Incidents were not rare. More than four in five people had at least one negative experience on Facebook, more than half had one in the last year, and 63 percent reported four or more lifetime negative experiences.
In chapter two, Rosenthal examined the data to discern who became most upset by NFEs. Women and those with current depression were more likely to take negative experiences to heart. People who had bouts of depression during adolescence — before social media became prominent — were also more affected by incidents of bullying or meanness.
These data are not just descriptions, Rosenthal said, they can be prescriptions.
“It is important to educate parents and young adults that young people with a history of adolescent depressive episodes may be more upset by NFEs,” she wrote in her dissertation. “More work should be done to understand how NFEs can be avoided and how upset from NFEs can be reduced.”
That is not to say Rosenthal’s research proves that a rough time on Facebook causes depression. Depressed people may regard their Facebook experience more negatively. What the research shows is that while the online world may seem virtual, the clinically measurable connections with mood are very real.
Drinking and depression
Equally real are the connections between the negative consequences of drinking and depression that Rosenthal examined in her dissertation’s last chapter. More than 400 first-year women at a university in New York answered monthly surveys on a wide variety of health-related issues, including their drinking habits and mood. Focusing on the subset who did not have a pre-college history of depression, Rosenthal examined whether the amount of drinking or its negative consequences could result in depression.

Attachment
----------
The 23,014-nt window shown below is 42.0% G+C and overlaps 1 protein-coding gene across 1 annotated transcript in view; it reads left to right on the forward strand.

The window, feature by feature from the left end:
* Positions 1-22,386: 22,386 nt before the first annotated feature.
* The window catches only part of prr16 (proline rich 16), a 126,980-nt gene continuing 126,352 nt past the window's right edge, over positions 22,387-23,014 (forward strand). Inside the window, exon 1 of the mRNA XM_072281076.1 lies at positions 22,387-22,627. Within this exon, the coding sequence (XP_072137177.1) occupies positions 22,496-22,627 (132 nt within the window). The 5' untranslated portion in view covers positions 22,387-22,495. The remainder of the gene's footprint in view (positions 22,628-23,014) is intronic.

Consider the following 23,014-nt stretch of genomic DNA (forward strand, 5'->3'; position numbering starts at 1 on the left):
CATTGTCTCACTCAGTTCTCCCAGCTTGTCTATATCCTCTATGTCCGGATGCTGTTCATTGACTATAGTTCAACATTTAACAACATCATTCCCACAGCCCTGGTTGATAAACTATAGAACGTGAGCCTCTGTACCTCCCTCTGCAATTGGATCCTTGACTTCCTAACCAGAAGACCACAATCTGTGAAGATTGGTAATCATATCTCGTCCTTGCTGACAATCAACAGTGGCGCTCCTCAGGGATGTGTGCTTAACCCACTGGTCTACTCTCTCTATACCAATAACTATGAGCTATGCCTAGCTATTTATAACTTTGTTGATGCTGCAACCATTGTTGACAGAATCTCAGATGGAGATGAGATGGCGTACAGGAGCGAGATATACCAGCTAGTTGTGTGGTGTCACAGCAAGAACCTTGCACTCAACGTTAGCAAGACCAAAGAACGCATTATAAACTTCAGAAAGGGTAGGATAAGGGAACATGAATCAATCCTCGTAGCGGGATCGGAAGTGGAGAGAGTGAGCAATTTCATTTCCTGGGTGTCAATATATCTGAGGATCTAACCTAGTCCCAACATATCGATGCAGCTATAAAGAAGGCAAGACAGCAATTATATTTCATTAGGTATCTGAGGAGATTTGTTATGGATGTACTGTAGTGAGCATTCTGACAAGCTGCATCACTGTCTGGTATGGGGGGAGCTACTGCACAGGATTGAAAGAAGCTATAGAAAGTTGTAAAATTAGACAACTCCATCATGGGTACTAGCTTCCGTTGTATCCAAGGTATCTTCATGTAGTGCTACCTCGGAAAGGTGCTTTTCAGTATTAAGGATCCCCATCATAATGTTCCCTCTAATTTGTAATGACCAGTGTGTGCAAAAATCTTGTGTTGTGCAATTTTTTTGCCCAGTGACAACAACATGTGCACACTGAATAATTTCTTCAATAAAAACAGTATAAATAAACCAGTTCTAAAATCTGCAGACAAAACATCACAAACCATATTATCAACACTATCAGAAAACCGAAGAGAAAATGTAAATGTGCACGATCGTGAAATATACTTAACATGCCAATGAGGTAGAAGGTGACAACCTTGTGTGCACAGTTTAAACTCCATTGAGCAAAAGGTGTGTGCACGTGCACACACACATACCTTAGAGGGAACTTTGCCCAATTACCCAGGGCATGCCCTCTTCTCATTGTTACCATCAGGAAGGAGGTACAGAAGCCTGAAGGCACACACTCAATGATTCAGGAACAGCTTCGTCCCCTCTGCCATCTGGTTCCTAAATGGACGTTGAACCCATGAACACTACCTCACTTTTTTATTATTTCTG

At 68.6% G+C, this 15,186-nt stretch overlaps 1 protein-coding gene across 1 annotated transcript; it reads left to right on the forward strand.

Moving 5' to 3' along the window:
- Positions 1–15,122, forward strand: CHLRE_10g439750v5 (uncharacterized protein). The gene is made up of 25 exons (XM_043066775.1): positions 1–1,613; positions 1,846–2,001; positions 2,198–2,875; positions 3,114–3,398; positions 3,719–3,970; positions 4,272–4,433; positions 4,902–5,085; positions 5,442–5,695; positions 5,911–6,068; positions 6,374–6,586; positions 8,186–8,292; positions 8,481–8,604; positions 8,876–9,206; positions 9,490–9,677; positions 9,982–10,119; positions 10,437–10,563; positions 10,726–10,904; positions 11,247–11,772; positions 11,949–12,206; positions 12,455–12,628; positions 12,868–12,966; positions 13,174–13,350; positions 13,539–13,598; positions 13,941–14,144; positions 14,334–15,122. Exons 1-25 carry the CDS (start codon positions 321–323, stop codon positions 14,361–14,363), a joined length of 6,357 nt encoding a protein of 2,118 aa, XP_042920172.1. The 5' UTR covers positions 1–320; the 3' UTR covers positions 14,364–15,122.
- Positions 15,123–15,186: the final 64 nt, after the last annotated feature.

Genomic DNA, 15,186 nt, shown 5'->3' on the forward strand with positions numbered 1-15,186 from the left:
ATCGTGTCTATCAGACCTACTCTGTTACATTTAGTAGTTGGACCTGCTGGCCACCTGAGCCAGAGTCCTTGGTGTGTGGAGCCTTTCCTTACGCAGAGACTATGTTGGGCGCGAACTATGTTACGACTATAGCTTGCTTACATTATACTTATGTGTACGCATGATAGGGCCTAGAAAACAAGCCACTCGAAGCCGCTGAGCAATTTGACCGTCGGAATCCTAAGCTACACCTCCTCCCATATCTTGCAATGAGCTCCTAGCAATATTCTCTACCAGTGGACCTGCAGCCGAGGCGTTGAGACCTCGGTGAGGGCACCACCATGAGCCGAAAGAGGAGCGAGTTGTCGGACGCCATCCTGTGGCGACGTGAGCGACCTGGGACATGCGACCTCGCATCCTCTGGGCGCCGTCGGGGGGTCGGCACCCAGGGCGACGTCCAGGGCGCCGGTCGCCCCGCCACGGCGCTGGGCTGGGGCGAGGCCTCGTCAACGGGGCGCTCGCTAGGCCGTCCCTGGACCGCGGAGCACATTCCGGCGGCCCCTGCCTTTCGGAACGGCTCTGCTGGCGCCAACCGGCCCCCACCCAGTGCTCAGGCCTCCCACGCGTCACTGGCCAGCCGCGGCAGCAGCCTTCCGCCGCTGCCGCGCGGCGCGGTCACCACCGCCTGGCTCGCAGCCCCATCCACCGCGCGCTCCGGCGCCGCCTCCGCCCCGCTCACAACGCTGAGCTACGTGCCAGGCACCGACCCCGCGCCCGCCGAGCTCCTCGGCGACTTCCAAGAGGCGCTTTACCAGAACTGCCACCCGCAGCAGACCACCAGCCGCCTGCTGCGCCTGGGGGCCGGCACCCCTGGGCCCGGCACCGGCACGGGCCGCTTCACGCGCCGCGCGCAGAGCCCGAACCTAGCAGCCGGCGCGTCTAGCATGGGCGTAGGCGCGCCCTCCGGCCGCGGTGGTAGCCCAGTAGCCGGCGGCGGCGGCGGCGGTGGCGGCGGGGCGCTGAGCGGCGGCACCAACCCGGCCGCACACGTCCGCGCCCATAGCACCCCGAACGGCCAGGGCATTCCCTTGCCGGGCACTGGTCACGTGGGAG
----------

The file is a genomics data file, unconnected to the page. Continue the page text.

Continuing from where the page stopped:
Contrary to other studies, the amount of drinking did not predict the development of depression, Rosenthal found. But negative outcomes, such as relationship problems, declining grades, or campus discipline significantly predicted whether the women would go on to report a depressive episode.
These findings, too, point to ways to help. Her dissertation suggests that interventions to address alcohol-related problems could reduce depression.
“It may be worthwhile to assess alcohol consequences as a screening tool for depression risk among women,” she added. “By identifying students who begin to miss class, have dropping grades, get into fights, or are cited for drinking, school administrators and health care providers can not only introduce alcohol use/misuse education but also targeted mental health care.”
Local and global
Rosenthal has begun similar work as a research associate. Part of her time is spent helping Stephen Buka, professor of epidemiology, develop statewide and community-specific profiles for underage substance use for Rhode Island. Her other project is in global health, working with Katherine Smith, professor of biology, to analyze global infectious disease outbreaks.
In 2014, Smith, Rosenthal and colleagues at Brown published a sweeping analysis that revealed which diseases were waning thanks to improvements in health care and which were rising nonetheless.
Online or offline, locally and globally, Rosenthal seeks to understand how people end up in harm’s way so that she can help them steer clear.